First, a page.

You will have to excuse me if I seem to be focused on the first days of my career in construction. But; like all “firsts”, the memories are clearer.
The days at the Leon Apartments became weeks and I continued to work as a stocker of materials and never used my new tools, except for the aviation snips, used to open the bands that held bundles of studs together. Looking back on this, I see that it made sense for me to learn the materials first. Although, at the time, I thought it was a form of torture! My body ached every day after running up and down stairs and carrying heavy loads of studs, screws and anything else that Alex wanted moved from point A to point B.
I should mention something about the rest of the crew and something about the drywall trade itself. At this time, the early 1960’s, the drywall trade was a “stepchild”. The Lather’s union had been offered jurisdiction over the trade and had turned it down. They were convinced that it wouldn’t last. The Carpenter’s didn’t want it either and only took it on grudgingly. We (drywallers) were put into a specialty crafts local union, along with scaffold builders, acoustical ceiling installers and soft floor layers. The Carpenter’s didn’t want to spend any money on training, so there was no formal apprenticeship. And at this same time, since drywall was growing in popularity, parole officers decided that this would be a good trade to direct some of their parolees to. And sure enough, there were parolees among our crew. Lunch room conversations sometimes turned to the topic of prisons (the “joint”) and life behind bars. I had never met a real ex-con before…or so I thought. But I found them all to be quite normal. Work was what we all did and as long as we did it well; all were respected equally. Made sense to me.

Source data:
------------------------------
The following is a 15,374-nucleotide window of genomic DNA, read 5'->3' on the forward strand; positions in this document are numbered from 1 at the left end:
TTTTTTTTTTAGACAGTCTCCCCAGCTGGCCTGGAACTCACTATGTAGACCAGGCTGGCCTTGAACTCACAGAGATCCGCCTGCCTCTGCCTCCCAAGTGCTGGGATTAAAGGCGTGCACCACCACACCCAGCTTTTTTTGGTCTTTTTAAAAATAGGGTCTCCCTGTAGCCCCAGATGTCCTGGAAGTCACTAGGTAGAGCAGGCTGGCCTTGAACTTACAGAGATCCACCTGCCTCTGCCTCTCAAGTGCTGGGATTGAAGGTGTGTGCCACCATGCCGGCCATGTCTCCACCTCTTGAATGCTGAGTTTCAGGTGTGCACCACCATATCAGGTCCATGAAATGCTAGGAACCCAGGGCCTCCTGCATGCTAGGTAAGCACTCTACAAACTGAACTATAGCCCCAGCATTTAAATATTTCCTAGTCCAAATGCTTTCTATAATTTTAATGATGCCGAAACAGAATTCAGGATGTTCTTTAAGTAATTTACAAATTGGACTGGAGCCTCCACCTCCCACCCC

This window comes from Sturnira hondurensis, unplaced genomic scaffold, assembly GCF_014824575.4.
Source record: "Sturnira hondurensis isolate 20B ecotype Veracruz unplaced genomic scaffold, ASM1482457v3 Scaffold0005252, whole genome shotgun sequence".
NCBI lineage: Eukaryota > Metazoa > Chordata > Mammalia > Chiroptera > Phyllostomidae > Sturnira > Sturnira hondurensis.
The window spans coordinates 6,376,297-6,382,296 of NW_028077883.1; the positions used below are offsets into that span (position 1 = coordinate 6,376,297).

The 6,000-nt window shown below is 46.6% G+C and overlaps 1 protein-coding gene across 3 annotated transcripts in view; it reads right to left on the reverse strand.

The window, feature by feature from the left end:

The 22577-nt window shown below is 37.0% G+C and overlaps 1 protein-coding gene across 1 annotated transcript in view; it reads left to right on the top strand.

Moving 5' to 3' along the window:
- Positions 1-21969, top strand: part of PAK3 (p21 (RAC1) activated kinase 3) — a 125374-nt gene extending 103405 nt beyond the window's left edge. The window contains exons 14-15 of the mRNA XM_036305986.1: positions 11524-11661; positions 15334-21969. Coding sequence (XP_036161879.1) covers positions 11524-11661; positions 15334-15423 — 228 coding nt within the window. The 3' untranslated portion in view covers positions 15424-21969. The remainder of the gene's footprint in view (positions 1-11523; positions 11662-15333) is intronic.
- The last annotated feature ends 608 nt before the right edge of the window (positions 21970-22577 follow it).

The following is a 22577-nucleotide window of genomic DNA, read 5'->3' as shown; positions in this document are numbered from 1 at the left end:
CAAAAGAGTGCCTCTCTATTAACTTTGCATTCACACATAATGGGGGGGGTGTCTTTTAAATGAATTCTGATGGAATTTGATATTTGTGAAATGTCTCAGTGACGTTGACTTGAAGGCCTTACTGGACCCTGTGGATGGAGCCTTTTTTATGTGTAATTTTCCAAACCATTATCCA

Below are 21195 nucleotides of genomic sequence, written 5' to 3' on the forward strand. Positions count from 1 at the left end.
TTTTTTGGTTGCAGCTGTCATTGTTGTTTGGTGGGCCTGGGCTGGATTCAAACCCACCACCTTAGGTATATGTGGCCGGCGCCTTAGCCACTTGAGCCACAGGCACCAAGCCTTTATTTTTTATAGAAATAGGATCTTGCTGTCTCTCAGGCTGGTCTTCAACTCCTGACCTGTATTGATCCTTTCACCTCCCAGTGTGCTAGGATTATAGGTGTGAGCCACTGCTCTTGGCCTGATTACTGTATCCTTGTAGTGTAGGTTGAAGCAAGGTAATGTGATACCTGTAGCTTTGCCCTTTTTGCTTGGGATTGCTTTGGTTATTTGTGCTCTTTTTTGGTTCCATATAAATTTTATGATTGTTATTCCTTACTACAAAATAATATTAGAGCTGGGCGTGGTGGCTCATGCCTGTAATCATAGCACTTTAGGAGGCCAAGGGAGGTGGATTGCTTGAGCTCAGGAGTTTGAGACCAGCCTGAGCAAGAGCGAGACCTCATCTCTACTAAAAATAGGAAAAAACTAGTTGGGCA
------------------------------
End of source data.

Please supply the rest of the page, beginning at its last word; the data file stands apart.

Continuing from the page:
I should say “normal” except for some of the names that were used among the crew. Harry “The Hat”, and “High Sheets” Heisler, “Patty Cake” Celmer and our boss, Alex “The Arab”. Just some of the colorful names that were used. I don’t remember being given a name and I’m quite happy to have been left out.